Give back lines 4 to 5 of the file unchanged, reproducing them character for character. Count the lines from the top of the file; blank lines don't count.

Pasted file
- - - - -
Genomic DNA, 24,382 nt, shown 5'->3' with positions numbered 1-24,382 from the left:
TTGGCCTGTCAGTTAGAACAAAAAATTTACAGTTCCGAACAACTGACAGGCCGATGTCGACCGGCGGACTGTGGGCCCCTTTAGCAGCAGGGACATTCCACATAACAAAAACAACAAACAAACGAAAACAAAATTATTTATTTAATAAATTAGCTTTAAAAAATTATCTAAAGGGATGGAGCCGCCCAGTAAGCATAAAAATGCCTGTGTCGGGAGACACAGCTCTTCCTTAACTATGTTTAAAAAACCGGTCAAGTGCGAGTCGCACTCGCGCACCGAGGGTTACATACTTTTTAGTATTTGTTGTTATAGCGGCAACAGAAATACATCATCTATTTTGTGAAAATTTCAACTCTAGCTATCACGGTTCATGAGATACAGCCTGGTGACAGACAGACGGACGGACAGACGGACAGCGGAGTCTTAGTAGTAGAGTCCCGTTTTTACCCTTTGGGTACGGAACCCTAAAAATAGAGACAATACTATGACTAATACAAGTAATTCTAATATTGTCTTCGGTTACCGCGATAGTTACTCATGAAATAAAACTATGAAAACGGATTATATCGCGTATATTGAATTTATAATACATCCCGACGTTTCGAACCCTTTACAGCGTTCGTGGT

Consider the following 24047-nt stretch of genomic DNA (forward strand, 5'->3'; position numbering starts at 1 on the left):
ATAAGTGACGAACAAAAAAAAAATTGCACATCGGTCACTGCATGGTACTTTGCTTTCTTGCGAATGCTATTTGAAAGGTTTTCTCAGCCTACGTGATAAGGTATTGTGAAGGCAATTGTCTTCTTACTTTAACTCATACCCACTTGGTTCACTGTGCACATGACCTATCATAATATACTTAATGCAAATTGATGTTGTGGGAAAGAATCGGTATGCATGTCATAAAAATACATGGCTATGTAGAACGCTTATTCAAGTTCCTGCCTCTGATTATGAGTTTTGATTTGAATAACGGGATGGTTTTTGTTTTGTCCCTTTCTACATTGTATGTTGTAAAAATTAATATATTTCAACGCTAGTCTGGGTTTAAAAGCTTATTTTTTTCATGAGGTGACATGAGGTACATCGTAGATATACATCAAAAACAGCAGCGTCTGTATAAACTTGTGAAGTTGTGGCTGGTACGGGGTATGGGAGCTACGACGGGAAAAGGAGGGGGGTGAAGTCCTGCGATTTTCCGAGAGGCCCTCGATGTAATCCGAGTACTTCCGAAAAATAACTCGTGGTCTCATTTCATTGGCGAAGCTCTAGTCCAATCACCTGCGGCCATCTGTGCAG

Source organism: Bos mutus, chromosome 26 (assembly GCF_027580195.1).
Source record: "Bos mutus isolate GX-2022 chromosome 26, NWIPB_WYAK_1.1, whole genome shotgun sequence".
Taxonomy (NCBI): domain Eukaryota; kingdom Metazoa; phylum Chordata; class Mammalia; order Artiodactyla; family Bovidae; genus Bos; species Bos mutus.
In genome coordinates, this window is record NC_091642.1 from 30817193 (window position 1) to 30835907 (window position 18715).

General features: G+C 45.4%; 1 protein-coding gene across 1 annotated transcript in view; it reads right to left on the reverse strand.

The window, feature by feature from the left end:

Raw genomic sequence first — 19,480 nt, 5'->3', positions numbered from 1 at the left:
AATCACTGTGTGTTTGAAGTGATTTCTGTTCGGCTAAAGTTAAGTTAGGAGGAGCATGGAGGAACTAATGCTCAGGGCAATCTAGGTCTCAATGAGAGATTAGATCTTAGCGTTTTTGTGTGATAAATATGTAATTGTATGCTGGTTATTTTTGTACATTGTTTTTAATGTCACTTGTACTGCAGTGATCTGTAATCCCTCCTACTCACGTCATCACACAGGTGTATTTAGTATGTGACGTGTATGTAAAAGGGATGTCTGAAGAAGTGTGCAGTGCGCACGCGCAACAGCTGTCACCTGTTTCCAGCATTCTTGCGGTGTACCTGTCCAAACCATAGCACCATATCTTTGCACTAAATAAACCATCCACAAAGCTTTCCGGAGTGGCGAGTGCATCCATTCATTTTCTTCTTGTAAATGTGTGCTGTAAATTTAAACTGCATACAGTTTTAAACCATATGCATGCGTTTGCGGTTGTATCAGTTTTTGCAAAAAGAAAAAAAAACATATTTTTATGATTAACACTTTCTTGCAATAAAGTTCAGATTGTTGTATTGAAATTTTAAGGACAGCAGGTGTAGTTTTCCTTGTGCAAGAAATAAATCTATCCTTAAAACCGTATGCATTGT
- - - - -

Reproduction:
ATAAGTGACGAACAAAAAAAAAATTGCACATCGGTCACTGCATGGTACTTTGCTTTCTTGCGAATGCTATTTGAAAGGTTTTCTCAGCCTACGTGATAAGGTATTGTGAAGGCAATTGTCTTCTTACTTTAACTCATACCCACTTGGTTCACTGTGCACATGACCTATCATAATATACTTAATGCAAATTGATGTTGTGGGAAAGAATCGGTATGCATGTCATAAAAATACATGGCTATGTAGAACGCTTATTCAAGTTCCTGCCTCTGATTATGAGTTTTGATTTGAATAACGGGATGGTTTTTGTTTTGTCCCTTTCTACATTGTATGTTGTAAAAATTAATATATTTCAACGCTAGTCTGGGTTTAAAAGCTTATTTTTTTCATGAGGTGACATGAGGTACATCGTAGATATACATCAAAAACAGCAGCGTCTGTATAAACTTGTGAAGTTGTGGCTGGTACGGGGTATGGGAGCTACGACGGGAAAAGGAGGGGGGTGAAGTCCTGCGATTTTCCGAGAGGCCCTCGATGTAATCCGAGTACTTCCGAAAAATAACTCGTGGTCTCATTTCATTGGCGAAGCTCTAGTCCAATCACCTGCGGCCATCTGTGCAG

Source organism: Bos mutus, chromosome 26 (assembly GCF_027580195.1).